The IBO 2015 Industry Forecast

The instrument industry performed well in 2014, a welcome rebound from a lackluster 2013. Although a fair degree of uncertainty reigned, a number of positive developments helped make the year a success. The most important development was the improvement of the US economy, which steadily accelerated. China also turned in good economic progress that was only a tad lower than in 2013, although new government policies in the food, drug and environmental areas caused Chinese-related instrument revenues to be less than anticipated. Global GDP also showed some improvement, and exchange rates were less impactful. Thus, the analytical-instrument market, including aftermarket and service, recorded growth of about 4.9%, down slightly from the 5.4% growth IBO had estimated (see IBO 7/31/14).

With a reasonably successful year behind us, one hopes that 2015 could be a repeat, but that is unlikely. Business uncertainty has returned with a vengeance. Economic trends, including global-growth slippage, exchange-rate turmoil and dramatic oil-price declines, have dampened growth prospects.

Global economic-growth outlooks for 2015 have been lowered by economic institutions several times. The World Bank recently cut its 2015 global outlook from 3.4% to 3.0% (see page 15). The Bank predicted that the US and India will perform better than expected but downgraded the outlook for most other countries, including China, Japan, Brazil, the eurozone and especially Russia.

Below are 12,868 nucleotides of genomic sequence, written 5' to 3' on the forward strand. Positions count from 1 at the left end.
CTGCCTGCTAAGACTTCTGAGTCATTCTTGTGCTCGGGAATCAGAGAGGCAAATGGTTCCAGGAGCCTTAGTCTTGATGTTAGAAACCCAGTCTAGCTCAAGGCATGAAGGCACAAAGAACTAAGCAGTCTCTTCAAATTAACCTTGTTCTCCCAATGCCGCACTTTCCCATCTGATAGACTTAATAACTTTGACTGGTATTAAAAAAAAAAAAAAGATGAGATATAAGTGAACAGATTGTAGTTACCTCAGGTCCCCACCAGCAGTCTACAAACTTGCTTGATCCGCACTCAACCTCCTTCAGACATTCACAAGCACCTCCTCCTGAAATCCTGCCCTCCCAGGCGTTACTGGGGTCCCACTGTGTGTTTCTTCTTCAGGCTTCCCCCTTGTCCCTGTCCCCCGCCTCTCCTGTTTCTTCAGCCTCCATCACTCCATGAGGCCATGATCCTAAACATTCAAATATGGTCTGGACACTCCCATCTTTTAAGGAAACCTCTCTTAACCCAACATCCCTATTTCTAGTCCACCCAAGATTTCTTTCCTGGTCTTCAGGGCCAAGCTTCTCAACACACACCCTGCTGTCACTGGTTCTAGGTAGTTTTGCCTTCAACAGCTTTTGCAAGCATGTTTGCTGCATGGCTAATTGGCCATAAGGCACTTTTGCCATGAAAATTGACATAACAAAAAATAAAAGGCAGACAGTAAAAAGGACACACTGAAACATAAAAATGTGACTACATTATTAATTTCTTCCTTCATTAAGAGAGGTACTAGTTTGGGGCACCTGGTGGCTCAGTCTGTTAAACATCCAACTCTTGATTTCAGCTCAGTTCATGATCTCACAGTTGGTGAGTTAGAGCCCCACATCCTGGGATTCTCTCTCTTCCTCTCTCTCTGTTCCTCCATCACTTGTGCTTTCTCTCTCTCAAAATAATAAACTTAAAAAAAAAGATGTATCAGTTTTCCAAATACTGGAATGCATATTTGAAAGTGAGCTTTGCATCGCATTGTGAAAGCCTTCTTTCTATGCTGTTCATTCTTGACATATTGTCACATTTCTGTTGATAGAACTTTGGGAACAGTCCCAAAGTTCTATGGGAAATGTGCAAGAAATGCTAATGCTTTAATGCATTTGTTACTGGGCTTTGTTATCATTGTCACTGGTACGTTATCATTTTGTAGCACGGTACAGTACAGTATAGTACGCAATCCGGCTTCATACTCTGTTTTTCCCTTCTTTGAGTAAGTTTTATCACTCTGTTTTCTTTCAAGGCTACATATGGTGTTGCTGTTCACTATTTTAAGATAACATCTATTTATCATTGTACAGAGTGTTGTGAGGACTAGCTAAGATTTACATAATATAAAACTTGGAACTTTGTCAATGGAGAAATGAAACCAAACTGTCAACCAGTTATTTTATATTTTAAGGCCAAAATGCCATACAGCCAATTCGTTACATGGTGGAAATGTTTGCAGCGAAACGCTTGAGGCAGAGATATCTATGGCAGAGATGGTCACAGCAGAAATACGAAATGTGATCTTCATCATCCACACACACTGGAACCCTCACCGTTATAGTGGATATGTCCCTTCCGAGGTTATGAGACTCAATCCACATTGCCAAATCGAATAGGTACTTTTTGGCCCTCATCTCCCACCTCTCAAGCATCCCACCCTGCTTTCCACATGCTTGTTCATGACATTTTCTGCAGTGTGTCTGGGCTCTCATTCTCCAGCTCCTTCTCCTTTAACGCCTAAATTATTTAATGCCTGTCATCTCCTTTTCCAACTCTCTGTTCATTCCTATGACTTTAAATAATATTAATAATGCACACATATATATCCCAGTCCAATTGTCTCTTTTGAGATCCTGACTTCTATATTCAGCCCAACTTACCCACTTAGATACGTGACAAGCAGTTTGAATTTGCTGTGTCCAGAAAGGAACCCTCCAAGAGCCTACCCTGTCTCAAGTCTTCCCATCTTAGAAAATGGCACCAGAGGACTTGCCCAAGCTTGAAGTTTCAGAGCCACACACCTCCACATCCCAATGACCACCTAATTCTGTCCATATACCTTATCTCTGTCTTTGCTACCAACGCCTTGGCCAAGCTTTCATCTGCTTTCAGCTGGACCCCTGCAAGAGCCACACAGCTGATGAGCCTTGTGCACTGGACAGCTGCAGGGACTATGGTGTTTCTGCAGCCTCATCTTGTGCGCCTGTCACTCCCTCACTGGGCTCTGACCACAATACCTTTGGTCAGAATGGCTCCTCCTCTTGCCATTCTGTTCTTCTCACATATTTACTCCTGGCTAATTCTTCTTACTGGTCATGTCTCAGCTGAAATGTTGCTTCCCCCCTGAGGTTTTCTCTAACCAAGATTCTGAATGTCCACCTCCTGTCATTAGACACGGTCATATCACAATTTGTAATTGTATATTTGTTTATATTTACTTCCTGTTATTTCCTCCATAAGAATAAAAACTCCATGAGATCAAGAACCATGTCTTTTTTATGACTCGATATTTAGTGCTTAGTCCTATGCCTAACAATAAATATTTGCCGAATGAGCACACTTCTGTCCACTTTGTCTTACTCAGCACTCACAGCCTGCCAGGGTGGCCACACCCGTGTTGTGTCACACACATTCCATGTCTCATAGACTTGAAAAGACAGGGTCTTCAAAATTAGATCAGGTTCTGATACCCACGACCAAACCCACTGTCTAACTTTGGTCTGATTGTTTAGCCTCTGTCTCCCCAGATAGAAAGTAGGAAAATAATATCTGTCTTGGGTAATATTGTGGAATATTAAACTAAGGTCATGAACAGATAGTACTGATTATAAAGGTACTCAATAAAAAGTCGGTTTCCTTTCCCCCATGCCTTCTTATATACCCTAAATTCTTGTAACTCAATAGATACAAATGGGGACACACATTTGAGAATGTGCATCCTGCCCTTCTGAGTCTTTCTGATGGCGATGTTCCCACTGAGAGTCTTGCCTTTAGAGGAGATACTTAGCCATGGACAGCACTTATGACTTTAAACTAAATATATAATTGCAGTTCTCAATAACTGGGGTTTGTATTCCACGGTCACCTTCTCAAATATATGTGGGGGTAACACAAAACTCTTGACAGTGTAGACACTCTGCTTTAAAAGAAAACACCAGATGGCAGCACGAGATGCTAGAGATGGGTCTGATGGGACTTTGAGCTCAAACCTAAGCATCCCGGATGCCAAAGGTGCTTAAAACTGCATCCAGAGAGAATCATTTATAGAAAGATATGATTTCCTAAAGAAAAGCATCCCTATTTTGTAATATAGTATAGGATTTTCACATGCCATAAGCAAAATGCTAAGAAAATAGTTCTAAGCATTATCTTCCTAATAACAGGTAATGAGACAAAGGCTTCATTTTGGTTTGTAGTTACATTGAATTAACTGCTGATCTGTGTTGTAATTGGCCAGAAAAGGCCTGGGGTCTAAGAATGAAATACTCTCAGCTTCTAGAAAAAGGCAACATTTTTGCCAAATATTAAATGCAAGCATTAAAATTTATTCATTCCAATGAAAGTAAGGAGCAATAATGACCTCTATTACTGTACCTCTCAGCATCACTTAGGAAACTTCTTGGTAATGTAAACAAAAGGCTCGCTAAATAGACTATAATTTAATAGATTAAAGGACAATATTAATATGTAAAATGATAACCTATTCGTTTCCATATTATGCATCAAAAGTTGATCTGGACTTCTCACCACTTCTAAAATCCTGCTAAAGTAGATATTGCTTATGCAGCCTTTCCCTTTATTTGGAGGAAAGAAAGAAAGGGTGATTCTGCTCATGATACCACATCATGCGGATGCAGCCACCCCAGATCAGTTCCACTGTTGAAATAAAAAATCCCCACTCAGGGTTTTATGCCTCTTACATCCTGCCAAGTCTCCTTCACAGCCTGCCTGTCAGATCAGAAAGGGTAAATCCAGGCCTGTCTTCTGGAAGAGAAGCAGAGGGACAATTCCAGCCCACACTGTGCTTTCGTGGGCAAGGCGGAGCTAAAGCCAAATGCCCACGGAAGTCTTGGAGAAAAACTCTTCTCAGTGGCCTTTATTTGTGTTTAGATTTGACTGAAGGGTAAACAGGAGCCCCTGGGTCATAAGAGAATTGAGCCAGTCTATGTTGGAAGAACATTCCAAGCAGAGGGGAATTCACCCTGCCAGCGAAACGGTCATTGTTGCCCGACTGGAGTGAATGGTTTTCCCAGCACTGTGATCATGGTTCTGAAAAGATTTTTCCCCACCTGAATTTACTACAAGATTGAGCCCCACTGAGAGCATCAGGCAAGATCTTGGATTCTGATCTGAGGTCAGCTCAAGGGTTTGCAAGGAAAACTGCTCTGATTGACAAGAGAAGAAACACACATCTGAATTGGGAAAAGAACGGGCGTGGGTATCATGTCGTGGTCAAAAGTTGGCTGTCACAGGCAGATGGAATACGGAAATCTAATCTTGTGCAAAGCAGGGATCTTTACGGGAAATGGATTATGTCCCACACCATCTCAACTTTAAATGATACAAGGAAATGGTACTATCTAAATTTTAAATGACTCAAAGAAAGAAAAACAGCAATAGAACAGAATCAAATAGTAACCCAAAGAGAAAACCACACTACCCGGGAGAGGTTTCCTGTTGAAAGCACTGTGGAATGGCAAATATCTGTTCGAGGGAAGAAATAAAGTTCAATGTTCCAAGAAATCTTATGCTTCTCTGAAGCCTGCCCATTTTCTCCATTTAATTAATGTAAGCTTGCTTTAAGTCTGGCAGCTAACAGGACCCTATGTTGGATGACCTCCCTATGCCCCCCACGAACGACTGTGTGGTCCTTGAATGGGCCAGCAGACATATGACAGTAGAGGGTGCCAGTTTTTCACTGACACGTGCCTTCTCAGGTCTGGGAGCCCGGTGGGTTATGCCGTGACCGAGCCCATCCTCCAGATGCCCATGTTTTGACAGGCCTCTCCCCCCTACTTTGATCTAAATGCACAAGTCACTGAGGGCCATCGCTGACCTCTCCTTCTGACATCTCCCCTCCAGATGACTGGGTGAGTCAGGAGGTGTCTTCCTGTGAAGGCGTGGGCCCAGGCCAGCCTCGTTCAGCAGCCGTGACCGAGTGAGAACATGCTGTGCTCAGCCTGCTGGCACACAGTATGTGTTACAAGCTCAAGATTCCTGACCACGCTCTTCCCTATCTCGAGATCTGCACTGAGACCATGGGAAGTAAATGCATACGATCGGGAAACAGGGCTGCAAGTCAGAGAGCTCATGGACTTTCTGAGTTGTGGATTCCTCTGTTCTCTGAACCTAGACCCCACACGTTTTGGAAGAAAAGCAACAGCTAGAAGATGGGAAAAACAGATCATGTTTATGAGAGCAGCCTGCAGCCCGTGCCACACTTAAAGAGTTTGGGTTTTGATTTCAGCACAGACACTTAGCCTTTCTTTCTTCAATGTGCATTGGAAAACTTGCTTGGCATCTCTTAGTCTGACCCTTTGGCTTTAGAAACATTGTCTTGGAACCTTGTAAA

Exchange rates are likely to be more detrimental to instrument and lab-product sales than is slowing economic growth. The very low yen and euro relative to the dollar will translate into lower revenue levels from Japan and Europe when translated into dollars. It is also expected that US-based instrument manufacturing will be at a disadvantage to foreign competition, which may lower revenues for US domestic suppliers. The net effect could be a reduction in industry growth of about one percentage point.

Lower oil prices will hurt the oil and gas industry, the metals industry and other supply sectors. Overall, the impact of lower oil prices on the instrument industry may be minor, but technology markets such as GC and various spectroscopy segments will be affected.

Taking these developments into account, IBO forecasts industry growth for 2015 to be just 3.7%, which is about midway between the performances in 2013 and 2014.

The CRO, biotechnology and food-testing sectors will be the leading end-markets for growth (see page 10). Mass spectrometry (see page 6) and surface science (see page 10) will be the fastest-growing techniques.

< | >